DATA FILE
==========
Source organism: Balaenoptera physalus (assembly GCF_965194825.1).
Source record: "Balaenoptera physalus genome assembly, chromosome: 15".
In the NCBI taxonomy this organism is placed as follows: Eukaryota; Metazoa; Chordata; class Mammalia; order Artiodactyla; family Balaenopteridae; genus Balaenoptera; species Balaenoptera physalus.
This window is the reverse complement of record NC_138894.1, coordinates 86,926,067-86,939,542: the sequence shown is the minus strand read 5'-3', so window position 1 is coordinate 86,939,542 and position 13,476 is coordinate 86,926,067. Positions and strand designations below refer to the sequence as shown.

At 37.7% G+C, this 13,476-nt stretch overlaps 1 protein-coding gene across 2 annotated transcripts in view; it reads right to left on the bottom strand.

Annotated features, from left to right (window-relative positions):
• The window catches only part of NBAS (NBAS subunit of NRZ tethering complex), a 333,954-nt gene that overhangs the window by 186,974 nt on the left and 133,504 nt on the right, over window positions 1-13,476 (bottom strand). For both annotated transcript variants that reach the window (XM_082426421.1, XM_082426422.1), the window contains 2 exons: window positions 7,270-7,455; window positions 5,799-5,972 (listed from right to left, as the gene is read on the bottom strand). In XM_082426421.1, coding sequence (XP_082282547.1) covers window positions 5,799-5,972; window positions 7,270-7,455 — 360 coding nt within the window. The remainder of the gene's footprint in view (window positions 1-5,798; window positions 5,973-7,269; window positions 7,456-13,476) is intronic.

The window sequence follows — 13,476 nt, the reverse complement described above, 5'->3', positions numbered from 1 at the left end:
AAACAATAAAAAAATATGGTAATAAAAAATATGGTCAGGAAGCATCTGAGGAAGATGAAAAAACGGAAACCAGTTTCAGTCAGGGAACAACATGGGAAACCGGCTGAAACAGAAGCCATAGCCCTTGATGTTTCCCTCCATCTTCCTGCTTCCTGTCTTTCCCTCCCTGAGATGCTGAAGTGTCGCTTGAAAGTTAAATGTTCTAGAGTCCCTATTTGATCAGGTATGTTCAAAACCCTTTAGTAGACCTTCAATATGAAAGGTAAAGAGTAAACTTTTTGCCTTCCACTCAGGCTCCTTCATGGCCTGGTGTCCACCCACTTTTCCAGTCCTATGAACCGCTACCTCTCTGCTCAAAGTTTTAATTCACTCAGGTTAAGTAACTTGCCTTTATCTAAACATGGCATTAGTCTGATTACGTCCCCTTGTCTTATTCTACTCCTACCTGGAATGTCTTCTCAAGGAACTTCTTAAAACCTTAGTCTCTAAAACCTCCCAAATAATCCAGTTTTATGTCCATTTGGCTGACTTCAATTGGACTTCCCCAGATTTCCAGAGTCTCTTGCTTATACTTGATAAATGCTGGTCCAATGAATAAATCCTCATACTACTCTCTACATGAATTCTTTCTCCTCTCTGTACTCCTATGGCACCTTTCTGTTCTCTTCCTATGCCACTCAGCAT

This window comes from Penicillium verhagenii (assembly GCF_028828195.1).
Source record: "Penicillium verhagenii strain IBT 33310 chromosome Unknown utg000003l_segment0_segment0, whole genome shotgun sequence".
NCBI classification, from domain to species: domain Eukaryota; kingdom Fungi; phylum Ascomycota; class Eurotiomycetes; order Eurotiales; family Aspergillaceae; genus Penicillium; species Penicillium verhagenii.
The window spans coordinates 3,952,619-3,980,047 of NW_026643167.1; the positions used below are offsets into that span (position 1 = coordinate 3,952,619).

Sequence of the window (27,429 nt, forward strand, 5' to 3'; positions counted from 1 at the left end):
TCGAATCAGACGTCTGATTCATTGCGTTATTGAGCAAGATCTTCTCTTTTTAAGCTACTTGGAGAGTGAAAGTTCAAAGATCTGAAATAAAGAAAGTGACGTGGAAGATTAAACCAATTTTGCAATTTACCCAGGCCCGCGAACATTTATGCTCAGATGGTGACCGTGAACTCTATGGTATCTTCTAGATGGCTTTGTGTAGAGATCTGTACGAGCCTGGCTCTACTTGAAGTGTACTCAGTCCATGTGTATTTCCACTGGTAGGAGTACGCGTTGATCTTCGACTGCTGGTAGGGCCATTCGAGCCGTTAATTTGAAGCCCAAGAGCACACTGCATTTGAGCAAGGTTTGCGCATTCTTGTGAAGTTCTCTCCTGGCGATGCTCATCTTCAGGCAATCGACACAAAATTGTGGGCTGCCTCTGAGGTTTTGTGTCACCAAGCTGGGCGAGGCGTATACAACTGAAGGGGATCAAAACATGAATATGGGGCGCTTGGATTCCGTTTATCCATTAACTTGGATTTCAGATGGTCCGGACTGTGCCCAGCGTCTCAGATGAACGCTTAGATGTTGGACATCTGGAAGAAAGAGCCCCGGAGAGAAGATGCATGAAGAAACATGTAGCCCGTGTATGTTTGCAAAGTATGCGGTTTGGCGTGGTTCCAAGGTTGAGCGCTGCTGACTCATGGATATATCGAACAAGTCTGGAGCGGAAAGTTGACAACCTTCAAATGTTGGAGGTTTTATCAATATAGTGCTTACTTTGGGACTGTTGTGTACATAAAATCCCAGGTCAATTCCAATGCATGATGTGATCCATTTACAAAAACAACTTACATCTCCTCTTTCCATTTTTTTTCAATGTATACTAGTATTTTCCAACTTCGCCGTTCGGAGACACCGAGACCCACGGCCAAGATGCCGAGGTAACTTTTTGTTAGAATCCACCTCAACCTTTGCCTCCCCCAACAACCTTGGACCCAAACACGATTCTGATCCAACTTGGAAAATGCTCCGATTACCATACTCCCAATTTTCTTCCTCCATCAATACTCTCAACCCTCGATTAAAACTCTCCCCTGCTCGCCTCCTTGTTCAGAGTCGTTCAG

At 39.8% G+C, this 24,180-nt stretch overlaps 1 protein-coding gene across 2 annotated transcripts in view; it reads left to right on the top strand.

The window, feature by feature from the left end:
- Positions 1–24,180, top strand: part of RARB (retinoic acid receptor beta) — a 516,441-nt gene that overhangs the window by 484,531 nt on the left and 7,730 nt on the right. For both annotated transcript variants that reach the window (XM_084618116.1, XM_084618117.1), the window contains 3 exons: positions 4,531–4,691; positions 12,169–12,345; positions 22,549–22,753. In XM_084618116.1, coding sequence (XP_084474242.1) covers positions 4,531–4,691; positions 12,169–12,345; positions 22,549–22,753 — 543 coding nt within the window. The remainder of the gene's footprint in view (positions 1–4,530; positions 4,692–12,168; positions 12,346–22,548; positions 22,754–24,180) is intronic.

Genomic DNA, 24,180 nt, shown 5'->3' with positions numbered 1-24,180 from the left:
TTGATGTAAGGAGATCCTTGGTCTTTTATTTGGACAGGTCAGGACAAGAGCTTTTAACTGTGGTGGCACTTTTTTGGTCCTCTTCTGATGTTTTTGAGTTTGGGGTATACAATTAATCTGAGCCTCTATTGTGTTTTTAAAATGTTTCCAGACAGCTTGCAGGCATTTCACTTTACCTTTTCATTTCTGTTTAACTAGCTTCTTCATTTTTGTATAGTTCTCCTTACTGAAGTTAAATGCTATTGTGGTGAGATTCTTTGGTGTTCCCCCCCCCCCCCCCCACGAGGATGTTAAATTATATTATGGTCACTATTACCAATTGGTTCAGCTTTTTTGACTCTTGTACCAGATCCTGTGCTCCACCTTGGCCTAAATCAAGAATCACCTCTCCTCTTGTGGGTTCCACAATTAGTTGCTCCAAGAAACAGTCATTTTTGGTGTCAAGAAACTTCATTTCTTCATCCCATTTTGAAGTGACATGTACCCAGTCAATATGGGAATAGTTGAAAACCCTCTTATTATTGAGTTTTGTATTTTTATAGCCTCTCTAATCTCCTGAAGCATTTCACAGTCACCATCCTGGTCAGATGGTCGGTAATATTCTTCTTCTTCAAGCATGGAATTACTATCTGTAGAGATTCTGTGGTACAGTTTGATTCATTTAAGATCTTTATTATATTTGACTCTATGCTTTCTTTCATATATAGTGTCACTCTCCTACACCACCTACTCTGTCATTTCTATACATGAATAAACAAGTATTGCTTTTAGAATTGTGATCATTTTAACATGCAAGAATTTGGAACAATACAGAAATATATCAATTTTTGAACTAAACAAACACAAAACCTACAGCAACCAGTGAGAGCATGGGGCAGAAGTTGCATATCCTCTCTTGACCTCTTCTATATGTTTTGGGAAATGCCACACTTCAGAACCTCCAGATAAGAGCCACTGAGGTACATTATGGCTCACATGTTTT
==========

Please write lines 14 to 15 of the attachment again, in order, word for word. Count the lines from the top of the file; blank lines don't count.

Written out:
Sequence of the window (27,429 nt, forward strand, 5' to 3'; positions counted from 1 at the left end):
TCGAATCAGACGTCTGATTCATTGCGTTATTGAGCAAGATCTTCTCTTTTTAAGCTACTTGGAGAGTGAAAGTTCAAAGATCTGAAATAAAGAAAGTGACGTGGAAGATTAAACCAATTTTGCAATTTACCCAGGCCCGCGAACATTTATGCTCAGATGGTGACCGTGAACTCTATGGTATCTTCTAGATGGCTTTGTGTAGAGATCTGTACGAGCCTGGCTCTACTTGAAGTGTACTCAGTCCATGTGTATTTCCACTGGTAGGAGTACGCGTTGATCTTCGACTGCTGGTAGGGCCATTCGAGCCGTTAATTTGAAGCCCAAGAGCACACTGCATTTGAGCAAGGTTTGCGCATTCTTGTGAAGTTCTCTCCTGGCGATGCTCATCTTCAGGCAATCGACACAAAATTGTGGGCTGCCTCTGAGGTTTTGTGTCACCAAGCTGGGCGAGGCGTATACAACTGAAGGGGATCAAAACATGAATATGGGGCGCTTGGATTCCGTTTATCCATTAACTTGGATTTCAGATGGTCCGGACTGTGCCCAGCGTCTCAGATGAACGCTTAGATGTTGGACATCTGGAAGAAAGAGCCCCGGAGAGAAGATGCATGAAGAAACATGTAGCCCGTGTATGTTTGCAAAGTATGCGGTTTGGCGTGGTTCCAAGGTTGAGCGCTGCTGACTCATGGATATATCGAACAAGTCTGGAGCGGAAAGTTGACAACCTTCAAATGTTGGAGGTTTTATCAATATAGTGCTTACTTTGGGACTGTTGTGTACATAAAATCCCAGGTCAATTCCAATGCATGATGTGATCCATTTACAAAAACAACTTACATCTCCTCTTTCCATTTTTTTTCAATGTATACTAGTATTTTCCAACTTCGCCGTTCGGAGACACCGAGACCCACGGCCAAGATGCCGAGGTAACTTTTTGTTAGAATCCACCTCAACCTTTGCCTCCCCCAACAACCTTGGACCCAAACACGATTCTGATCCAACTTGGAAAATGCTCCGATTACCATACTCCCAATTTTCTTCCTCCATCAATACTCTCAACCCTCGATTAAAACTCTCCCCTGCTCGCCTCCTTGTTCAGAGTCGTTCAG